To make lemonade, a recipe requires 4 lemons, 30 ounces of sugar, and 2 pints of water. From an average lemon one can squeeze out 0.4 cups of 5% citric acid. Marta does not have lemons, but wants to make lemonade from 4 cups of 12% citric acid. If she has sugar and water in abundance, how much water will Marta use?

A. 2 pt.
B. 6 pt.
C. 12 pt.
D. 15 pt.
E. 100 pt.

Bunuel,

Need to your help in understanding where I am doing the mistake:

i am converting everything in to 5% concentrate

lets find how much of water will be required to convert the 12% to 5% concentration

12 ---- 0 (pure water)
v
5 .
^
5--------7

5/7= 4/x x= 5.6 pints of water is required to dilute the 12% 4 cups to 5% concentration.

now, 1 lemon can have 0.4 cups of 5% of citric acid, so 4 *0.4 =1.6 cup

so 1. 6 cup require 2 pints of water for actual recipe. So we have 4 cups(already diluted 12% to 5%) will require 5 pints of water
so total water required is 5.6 +5 ==>10.6 (not listed though!)
Intern  B
Joined: 15 Oct 2016
Posts: 1

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In this case , we dont have to use the standard Part/whole = % formula that is commonly used in mixtures problems.

Here the question first provides standard lemonade recipe - 4 lemons, 30 ounces of sugar and 2 pints of water. -- (A)
Since question asks for water requirement, we can ignore the sugar content. So, standard recipe says for 4 lemons , we need 2 pints of water. We also understand that One Lemon = 0.4 cups of 5% citric acid. (B)

Correlating (A) and (B), we understand that in a standard lemonade recipe , we will use 1.6 cups of 5% citric acid with 2 pints of water.

From now on, the question is purely relations...

If 1.6 Cups of 5% citric acid -------> 2 pints ,
then 1.6 cups of 12% citric acid ------> X
Using inversion, 5x = 12*2 , solving for x , we get x = 4.8 pints. So, if we had the same 1.6 cups of higher concentration citric acid ( 12%), then we need more water i.e 4.8 pints.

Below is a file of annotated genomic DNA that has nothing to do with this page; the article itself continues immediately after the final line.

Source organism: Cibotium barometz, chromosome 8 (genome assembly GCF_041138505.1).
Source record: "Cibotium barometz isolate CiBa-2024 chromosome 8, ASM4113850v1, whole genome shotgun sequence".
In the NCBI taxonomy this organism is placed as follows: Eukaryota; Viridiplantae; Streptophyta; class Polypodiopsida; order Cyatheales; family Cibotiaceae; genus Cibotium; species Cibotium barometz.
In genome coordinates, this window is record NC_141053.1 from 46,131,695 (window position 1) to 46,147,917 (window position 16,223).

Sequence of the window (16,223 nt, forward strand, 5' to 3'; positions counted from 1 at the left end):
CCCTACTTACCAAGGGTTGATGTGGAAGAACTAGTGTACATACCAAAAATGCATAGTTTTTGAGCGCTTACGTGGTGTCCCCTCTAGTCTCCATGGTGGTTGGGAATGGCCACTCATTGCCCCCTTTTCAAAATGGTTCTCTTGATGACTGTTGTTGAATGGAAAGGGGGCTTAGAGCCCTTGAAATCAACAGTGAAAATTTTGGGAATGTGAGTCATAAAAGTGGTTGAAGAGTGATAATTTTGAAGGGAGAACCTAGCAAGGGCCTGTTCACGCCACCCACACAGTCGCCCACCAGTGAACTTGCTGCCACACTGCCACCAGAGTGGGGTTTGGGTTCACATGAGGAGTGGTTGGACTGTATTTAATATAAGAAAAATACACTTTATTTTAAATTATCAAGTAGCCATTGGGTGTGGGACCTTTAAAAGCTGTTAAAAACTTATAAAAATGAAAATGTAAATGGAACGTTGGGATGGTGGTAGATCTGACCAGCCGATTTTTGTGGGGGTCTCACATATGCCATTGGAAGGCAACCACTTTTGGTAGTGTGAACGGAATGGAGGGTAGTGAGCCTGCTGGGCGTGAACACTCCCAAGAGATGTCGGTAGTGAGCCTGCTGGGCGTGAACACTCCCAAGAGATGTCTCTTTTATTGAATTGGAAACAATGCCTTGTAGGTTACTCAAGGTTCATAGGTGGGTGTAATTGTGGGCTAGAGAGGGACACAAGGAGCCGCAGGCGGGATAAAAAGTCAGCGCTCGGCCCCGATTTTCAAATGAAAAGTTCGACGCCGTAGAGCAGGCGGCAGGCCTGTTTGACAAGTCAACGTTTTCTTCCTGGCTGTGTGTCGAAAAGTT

Now, the final step ,

If 1.6 cups of 12% citric acid requires 4.8 pints of water, then how much will 4 cups of 12% citric acid require .

Applying same relation , 1.6 x = 4.8 * 4, solving for x we will get 12 pints , the answer
Intern  B
Joined: 08 Dec 2016
Posts: 32
Location: Italy
Schools: IESE '21

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I think this is a high-quality question and I agree with explanation. Take into consideration the quantity, concentration, and water. The proportion of concetration must be keep the same. Therefore we have the equation:

L*0.4*(5%)/2pt = 4*(12%)/X

X=12
Intern  B
Joined: 30 Jan 2018
Posts: 2

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Why would we assume that all 4 cups of the 12% acid needs to be used. We only need to dilute 1 cup to get a 5% mixture (12%>5%). Why would Martha not use 1 cup of the 12% mixture to get the 5% diluted acid? Clearly the answer has choices which require all 4 but that would take some time to figure out. This is a high quality question. I wish the question had specified that we need to use all 4 cups of the acid for dilution.
Intern  B
Joined: 28 Oct 2019
Posts: 10

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Can we, for a second, forget all that mixture stuff?

If we consider:
.4(.05)n = 4(.12), where n= number of lemons
We find that n=24, which means Marta has 24 Lemons worth of acid.

Then it becomes simple. Marta has 24 lemons and it takes 4 lemons to make a serving. This means she can make 6 servings. 6 x 2 (pt of water needed per serving) = 12. C. M07-28   [#permalink] 30 Nov 2019, 19:00
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# M07-28

Moderators: chetan2u, Bunuel